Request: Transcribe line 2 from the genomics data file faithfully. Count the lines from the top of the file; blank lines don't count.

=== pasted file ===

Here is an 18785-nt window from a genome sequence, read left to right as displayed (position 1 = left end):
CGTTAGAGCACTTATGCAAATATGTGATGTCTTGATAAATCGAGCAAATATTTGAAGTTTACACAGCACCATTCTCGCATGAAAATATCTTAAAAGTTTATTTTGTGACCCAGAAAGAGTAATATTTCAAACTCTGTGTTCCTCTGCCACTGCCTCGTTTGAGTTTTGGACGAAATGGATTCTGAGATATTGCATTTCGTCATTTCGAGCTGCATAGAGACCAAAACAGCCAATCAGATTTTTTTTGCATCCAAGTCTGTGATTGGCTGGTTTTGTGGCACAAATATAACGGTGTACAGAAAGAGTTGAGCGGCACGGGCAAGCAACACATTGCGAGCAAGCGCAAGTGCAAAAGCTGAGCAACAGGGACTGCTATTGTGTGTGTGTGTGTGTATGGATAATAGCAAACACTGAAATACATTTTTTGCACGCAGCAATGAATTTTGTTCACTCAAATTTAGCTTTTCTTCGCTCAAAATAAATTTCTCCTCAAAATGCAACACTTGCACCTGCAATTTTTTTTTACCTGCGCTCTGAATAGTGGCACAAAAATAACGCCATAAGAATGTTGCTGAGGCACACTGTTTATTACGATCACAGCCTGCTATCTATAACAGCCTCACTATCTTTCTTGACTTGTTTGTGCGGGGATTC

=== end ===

CGTTAGAGCACTTATGCAAATATGTGATGTCTTGATAAATCGAGCAAATATTTGAAGTTTACACAGCACCATTCTCGCATGAAAATATCTTAAAAGTTTATTTTGTGACCCAGAAAGAGTAATATTTCAAACTCTGTGTTCCTCTGCCACTGCCTCGTTTGAGTTTTGGACGAAATGGATTCTGAGATATTGCATTTCGTCATTTCGAGCTGCATAGAGACCAAAACAGCCAATCAGATTTTTTTTGCATCCAAGTCTGTGATTGGCTGGTTTTGTGGCACAAATATAACGGTGTACAGAAAGAGTTGAGCGGCACGGGCAAGCAACACATTGCGAGCAAGCGCAAGTGCAAAAGCTGAGCAACAGGGACTGCTATTGTGTGTGTGTGTGTGTATGGATAATAGCAAACACTGAAATACATTTTTTGCACGCAGCAATGAATTTTGTTCACTCAAATTTAGCTTTTCTTCGCTCAAAATAAATTTCTCCTCAAAATGCAACACTTGCACCTGCAATTTTTTTTTACCTGCGCTCTGAATAGTGGCACAAAAATAACGCCATAAGAATGTTGCTGAGGCACACTGTTTATTACGATCACAGCCTGCTATCTATAACAGCCTCACTATCTTTCTTGACTTGTTTGTGCGGGGATTC